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Festival season is here, with all three territories turning up the volume this summer. To make the most of it, you’ll need a little more than just a ticket. Follow these tips and tricks for an insider's guide to the North’s three biggest summer music festivals.

The Dawson City Music Festival has been making people dance since 1979. COURTESY DAWSON CITY MUSIC FESTIVAL

Dawson City Music Festival
When: July 19-21
Where: Dawson City, Yt

Dawson’s festival has grown a lot since it started as a summer barbecue in 1979. Since then it’s been anointed as “Canada’s tiny, perfect festival” while holding on to that Klondike flavour. This year has Wintersleep and Lido Pimienta taking the stage along with Beverly Glenn Copeland, Afrikana Soul Sister, and Alexandria Maillot. From the North, the festival has Iqaluit’s The Jerry Cans, Quantum Tangle, The Sweeties, Major Funk and the Employment, and Dawson’s own Han Singers, and many more. The fest spreads all over town—from a three-story red-and-white tent to the banks of the Yukon River and the Palace Grand Theatre, an opera house built in 1899. “It’s had 40 years to perfect its ‘homegrown’ flavour,” says Devon Berquist, festival president. This year also brings in a free, town-wide music crawl, thanks to a partnership with Parks Canada. “Festival-goers have the opportunity to tour Dawson’s various historic Gold Rush era buildings for an evening of pop-up concerts and performances.”

Sneaky tip: Make some friends and maybe get a chance to hang out with artists, off-stage. Dawson residents can volunteer their spare bedrooms to billet performers, and with the right connections, you too could end up at a rad kitchen party.

See it like a local: “Sometimes it’s about the journey AND the destination,” says Berquist. And by that she means, why walk to the festival when you can set sail on a wilderness canoe trip with Whitehorse-based Up North Adventures? “You and a friend can paddle up to 735 kilometres of the beautiful Yukon River, landing in Dawson just in time for the party, tickets in hand,” says Berquist. Want more? You can also take a quick break from the festival to soar over Dawson in a tandem paraglide jump off the Midnight Dome.


Folk On The Rocks heats up Yellowknife. COURTESY FOLK ON THE ROCKS/ANGELA GZOWSKI

Folk on the Rocks
When: July 12-14
Where: Yellowknife, NWT

For 39 years, Folk on the Rocks has been cutting a rug (or a sandy stage) just outside Yellowknife. With multiple stages spread out on the shores of Long Lake, including a kid’s area and beer garden, the festival averages between 2,800 and 3,200 people ready to party with dozens of acts. This year the festival brings headliners Wintersleep, Snotty Nose Rez Kids, La force and Lido Pimienta together with a hearty helping of local and Northern musicians (almost half the performers are Northern). “One of the things that Folk seems to do is try to access musicians and artists that are kind of up and coming,” says Brian Weadick, one of the board of directors organizing the festival. Better known as Baby Brian, he’s performed with several different bands on Folk stages, as well as turning up as a patron himself. “Every year there are a couple of acts that I have never heard of that usually I start listening to.”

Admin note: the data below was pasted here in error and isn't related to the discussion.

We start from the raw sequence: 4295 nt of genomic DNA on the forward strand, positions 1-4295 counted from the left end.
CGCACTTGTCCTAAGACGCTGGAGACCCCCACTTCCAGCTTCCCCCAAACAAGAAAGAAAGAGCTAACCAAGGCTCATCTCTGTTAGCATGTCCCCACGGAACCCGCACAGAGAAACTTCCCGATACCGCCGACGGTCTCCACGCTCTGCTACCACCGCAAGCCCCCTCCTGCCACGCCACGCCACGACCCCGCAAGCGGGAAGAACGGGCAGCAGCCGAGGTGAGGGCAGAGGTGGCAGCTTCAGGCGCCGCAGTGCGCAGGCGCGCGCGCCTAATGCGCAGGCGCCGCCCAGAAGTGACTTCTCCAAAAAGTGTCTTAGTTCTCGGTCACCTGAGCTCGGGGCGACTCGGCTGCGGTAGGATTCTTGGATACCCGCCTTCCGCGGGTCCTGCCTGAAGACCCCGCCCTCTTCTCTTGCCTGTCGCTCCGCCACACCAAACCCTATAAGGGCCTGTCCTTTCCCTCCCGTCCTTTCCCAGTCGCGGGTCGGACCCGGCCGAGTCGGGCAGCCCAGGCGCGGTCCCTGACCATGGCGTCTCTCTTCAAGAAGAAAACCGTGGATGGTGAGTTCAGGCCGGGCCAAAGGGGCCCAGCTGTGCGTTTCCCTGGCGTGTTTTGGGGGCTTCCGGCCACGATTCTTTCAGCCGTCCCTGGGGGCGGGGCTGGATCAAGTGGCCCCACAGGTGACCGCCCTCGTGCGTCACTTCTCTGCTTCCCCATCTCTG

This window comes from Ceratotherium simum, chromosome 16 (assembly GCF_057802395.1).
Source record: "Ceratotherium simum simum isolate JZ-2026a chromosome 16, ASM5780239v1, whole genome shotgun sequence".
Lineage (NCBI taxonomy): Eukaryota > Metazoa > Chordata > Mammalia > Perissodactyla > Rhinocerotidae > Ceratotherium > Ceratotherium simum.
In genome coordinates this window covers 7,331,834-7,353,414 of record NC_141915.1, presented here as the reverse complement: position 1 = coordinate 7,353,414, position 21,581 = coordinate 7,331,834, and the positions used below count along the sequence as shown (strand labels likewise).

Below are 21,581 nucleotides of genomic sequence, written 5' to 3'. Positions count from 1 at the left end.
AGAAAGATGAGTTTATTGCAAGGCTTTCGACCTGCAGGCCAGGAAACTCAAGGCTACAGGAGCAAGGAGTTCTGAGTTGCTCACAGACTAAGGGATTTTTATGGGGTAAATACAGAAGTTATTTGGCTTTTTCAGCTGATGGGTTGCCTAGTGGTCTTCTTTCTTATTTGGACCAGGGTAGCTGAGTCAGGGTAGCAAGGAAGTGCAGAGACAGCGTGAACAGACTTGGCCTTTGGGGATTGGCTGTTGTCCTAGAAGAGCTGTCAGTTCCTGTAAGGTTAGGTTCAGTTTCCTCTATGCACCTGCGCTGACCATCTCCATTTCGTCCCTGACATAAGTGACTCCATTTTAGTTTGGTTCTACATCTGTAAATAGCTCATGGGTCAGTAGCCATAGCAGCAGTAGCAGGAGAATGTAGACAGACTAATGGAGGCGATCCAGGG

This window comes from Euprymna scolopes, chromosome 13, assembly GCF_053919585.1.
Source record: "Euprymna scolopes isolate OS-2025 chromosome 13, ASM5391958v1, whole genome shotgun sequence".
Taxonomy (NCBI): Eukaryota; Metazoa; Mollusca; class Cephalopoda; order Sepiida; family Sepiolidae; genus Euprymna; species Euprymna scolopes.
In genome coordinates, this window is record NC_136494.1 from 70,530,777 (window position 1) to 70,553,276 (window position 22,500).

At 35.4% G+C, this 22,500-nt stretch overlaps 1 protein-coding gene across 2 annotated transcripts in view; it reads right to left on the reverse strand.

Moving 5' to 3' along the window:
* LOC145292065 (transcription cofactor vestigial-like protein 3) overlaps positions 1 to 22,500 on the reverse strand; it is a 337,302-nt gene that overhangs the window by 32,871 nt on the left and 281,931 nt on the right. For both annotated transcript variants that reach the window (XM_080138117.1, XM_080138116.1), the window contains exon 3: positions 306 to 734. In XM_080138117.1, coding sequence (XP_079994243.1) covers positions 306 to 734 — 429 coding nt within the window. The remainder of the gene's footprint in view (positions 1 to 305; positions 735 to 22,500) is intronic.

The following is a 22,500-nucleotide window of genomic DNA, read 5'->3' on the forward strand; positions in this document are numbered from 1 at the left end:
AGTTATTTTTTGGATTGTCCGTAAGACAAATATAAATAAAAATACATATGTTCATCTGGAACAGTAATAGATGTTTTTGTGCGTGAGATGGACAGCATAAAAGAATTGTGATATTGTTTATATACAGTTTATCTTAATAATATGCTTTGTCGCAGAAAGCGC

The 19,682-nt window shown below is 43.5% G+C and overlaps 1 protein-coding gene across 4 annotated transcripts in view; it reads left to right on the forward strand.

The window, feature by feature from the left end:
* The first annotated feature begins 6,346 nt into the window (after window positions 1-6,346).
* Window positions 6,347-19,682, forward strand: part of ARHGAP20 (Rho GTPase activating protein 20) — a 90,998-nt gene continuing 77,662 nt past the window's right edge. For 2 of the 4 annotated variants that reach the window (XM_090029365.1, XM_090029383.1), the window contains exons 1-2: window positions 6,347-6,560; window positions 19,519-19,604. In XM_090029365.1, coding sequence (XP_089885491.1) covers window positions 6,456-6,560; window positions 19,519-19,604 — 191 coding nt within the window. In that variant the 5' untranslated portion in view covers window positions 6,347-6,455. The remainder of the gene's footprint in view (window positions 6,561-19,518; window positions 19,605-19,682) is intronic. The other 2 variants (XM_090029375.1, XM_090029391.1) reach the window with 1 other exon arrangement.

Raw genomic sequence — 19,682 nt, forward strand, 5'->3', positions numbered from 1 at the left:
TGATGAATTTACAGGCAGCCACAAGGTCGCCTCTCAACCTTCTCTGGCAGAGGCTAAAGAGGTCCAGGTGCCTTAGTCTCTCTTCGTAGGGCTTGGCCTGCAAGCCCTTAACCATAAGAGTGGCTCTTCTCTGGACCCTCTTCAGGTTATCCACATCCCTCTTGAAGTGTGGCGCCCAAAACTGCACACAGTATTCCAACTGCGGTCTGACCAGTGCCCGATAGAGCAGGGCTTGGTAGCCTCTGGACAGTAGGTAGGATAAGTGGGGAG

Sneaky tip: Don’t skip Warm the Rocks on Friday night in the beer garden. It’s your chance to get a sneak peek of what the weekend has to offer, from local favourites to big name headliners, up close and personal.

See it like a local: Weadick and Folk executive director Carly McFadden agree: get there early and be prepared to claim your spot on the sand at the main stage (also don’t trifle with that sand—consider closed toed shoes, or be prepared for the Folk hobbit feet as that dirt will never leave you). Make sure to hang around till the bitter end, when the Dene Drummers lead the crowd in a huge drum dance under the midnight sun to close the festival. “The Dene Drummers, they open and close the festival and it’s
super special,” says McFadden.


Alianait Arts Festival
When: June 28-July 1
Where: Iqaluit, Nu

The baby of the North’s summer festivals, Alianait has grown into an unruly and lively 14-year-old, bringing together arts, music and performance from the circumpolar world, with a spotlight on Inuit artists. Held in the Nakasuk School, a two-storey fiberglass building that looks suspiciously like an ice block, this year’s lineup is primarily Indigenous and Inuit, with Greenland’s Small Time Giants, Mongolian-Persian fusion group Sedaa and Juno-winning The Digging Roots getting top billing alongside Nunavut artists like Sam Tutanuak, Corey Panika, Joey Nowyuk and Kinngait Band. But the main draw? The collaboration. This year they’re going bigger than ever, with an eight-day workshop and collaboration piece between Northern artists. “It always is incredible but the artists don’t know when they get here what they’re doing,” says executive director Victoria Perron. “It’ll be emerging artists from around Nunavut paired up with artists from across the circumpolar world. And they’ll be all working together to create this collaboration which involves dance and performance art and obviously music and traditional components like drum dancing and throat singing. This is the first one. We’ve done something kind of like this before but not for this length of time and not in recent years, so this is a pretty exciting deal.”

Sneaky tip: Book your flight! “You must fly into the community, so there’s no driving. You could maybe try boating, but I think I would advise taking a plane,” says Perron.

See it like a local: See the flames? Follow them like a visiting moth. “There’s always bonfires, it’s bonfire season. We’re super friendly. So when you see a fire in the distance, you can always walk over and maybe you’ll end up jamming with an artist,” says Perron.